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ICC Note: Oklahoma lawmakers recently decided that the November ballot would contain a question regarding the Ten Commandments monument formerly on state capitol grounds. The question would address whether or not the state constitution should be amended, eliminating the section that led to the removal of the monument. As previously reported, following a vote by the Oklahoma Supreme Court, the monument was taken down last October on the basis that the monument would be viewed as government property promoting a particular religion.

By Heather Clark

04/24/2016 United States (Christian News Network) – Lawmakers in Oklahoma have passed a resolution that will place on the November ballot the question of whether or not a section of the state constitution should be abolished that was used as the basis for the removal of a Ten Commandments monument at the state capitol.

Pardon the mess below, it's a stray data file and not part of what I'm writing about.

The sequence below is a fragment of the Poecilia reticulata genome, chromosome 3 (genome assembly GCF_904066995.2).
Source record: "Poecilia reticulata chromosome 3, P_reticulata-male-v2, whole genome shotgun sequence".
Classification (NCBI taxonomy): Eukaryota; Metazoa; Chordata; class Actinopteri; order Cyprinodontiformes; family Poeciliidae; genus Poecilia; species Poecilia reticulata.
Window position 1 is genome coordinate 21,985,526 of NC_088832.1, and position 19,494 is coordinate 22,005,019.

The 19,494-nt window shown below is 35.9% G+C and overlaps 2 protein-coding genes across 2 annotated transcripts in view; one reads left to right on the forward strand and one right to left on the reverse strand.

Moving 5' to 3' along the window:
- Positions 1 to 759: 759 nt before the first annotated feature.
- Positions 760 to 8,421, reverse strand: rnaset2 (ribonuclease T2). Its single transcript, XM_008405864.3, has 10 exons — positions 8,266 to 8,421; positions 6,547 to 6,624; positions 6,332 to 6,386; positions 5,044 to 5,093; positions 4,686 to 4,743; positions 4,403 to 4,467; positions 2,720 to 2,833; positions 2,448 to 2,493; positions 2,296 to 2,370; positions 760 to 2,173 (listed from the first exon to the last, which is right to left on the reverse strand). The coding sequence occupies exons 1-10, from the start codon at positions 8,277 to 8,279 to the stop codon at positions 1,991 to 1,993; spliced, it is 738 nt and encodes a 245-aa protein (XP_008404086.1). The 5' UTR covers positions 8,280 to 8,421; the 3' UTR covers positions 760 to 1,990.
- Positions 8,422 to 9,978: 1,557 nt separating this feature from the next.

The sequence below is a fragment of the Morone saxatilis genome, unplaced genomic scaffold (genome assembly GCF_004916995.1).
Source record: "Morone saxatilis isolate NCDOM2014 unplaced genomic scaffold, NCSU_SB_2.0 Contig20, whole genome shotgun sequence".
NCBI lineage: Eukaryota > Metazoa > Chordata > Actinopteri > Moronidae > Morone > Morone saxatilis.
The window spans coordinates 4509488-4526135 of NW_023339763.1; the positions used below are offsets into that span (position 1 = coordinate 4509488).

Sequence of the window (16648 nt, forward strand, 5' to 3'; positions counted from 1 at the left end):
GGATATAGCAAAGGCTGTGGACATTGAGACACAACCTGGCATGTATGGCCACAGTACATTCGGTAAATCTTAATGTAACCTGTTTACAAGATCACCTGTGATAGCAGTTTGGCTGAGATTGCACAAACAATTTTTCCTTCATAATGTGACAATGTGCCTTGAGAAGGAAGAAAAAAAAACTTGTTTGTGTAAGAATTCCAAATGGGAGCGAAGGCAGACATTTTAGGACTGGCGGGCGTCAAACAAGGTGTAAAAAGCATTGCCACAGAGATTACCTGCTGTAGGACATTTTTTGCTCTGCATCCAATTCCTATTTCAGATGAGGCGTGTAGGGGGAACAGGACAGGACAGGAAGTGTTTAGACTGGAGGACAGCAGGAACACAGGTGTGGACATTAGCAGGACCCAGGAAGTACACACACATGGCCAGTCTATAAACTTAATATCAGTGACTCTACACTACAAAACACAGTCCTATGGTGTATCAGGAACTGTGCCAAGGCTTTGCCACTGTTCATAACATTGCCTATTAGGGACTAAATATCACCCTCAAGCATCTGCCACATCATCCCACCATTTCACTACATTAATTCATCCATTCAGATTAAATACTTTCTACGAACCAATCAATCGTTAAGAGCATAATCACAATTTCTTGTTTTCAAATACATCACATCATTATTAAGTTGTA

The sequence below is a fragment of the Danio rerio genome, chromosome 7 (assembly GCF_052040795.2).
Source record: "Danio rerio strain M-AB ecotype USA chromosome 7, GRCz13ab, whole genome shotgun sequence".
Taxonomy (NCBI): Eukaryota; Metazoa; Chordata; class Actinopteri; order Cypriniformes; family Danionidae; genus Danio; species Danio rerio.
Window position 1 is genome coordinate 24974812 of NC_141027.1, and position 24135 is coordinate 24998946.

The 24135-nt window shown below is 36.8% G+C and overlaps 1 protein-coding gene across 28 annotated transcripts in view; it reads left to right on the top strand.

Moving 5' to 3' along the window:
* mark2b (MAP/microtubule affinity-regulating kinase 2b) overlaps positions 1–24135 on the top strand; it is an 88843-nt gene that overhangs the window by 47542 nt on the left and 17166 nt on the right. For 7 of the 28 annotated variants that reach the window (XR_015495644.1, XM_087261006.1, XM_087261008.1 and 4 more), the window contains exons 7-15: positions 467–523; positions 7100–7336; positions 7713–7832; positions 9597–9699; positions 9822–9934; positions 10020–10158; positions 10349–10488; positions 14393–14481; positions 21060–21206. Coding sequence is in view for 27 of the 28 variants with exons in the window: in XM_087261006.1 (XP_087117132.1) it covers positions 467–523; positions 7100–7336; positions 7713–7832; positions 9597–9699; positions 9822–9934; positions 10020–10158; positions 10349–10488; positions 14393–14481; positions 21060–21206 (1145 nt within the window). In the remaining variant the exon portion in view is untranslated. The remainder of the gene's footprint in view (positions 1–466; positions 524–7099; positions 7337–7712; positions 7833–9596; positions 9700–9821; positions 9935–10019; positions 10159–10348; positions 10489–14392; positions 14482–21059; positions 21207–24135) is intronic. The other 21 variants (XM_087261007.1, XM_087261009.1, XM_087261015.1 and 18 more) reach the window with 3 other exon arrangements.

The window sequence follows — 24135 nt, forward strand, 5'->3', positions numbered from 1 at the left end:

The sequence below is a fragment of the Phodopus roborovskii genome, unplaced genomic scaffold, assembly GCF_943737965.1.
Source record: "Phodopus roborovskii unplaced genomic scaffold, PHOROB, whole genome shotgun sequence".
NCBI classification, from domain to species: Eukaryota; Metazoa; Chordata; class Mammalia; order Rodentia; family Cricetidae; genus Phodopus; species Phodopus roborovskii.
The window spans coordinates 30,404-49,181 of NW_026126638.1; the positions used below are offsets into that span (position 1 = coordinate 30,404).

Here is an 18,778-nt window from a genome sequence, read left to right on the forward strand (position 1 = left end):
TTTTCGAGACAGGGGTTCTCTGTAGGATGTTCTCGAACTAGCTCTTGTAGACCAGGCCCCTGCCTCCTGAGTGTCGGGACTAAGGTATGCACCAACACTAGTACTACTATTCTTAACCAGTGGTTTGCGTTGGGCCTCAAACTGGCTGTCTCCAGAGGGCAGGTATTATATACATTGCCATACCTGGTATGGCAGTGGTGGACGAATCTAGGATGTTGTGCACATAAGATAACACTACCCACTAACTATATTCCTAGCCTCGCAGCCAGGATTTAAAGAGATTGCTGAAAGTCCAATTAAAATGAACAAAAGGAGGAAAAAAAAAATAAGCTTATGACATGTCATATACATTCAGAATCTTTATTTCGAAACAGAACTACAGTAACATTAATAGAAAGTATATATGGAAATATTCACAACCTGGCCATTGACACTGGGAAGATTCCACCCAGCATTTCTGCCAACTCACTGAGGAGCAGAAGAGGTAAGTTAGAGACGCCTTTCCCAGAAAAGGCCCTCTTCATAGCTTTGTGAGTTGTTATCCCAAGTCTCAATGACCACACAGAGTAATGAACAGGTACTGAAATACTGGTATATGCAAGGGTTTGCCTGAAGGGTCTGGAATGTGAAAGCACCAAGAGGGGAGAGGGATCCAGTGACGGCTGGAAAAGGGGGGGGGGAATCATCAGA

“Since the Oklahoma Supreme Court’s decision in June regarding the Ten Commandments monument, my constituents wanted to know what could be done,” said Jordan, R-Yukon, an attorney. “I knew it would be a difficult proposition to undo the ruling, so we looked at giving voters the opportunity to remove the basis for the ruling.”

As previously reported, the monument was removed in October after the Oklahoma Supreme Court ruled 7-2 in June that the display violates Article 2, Section 5, of the Oklahoma Constitution, which states that property cannot be used to promote a “church denomination or system of religion.”

“No public money or property shall ever be appropriated, applied, donated, or used, directly or indirectly, for the use, benefit, or support of any sect, church, denomination, or system of religion, or for the use, benefit, or support of any priest, preacher, minister, or other religious teacher or dignitary, or sectarian institution as such,” the section reads.

The display had been proposed by Rep. Mike Ritze in 2009, and was soon after approved by the largely Republican-run state legislature. Ritze paid over $1000 for the display, and no taxpayer funds were utilized in its creation.


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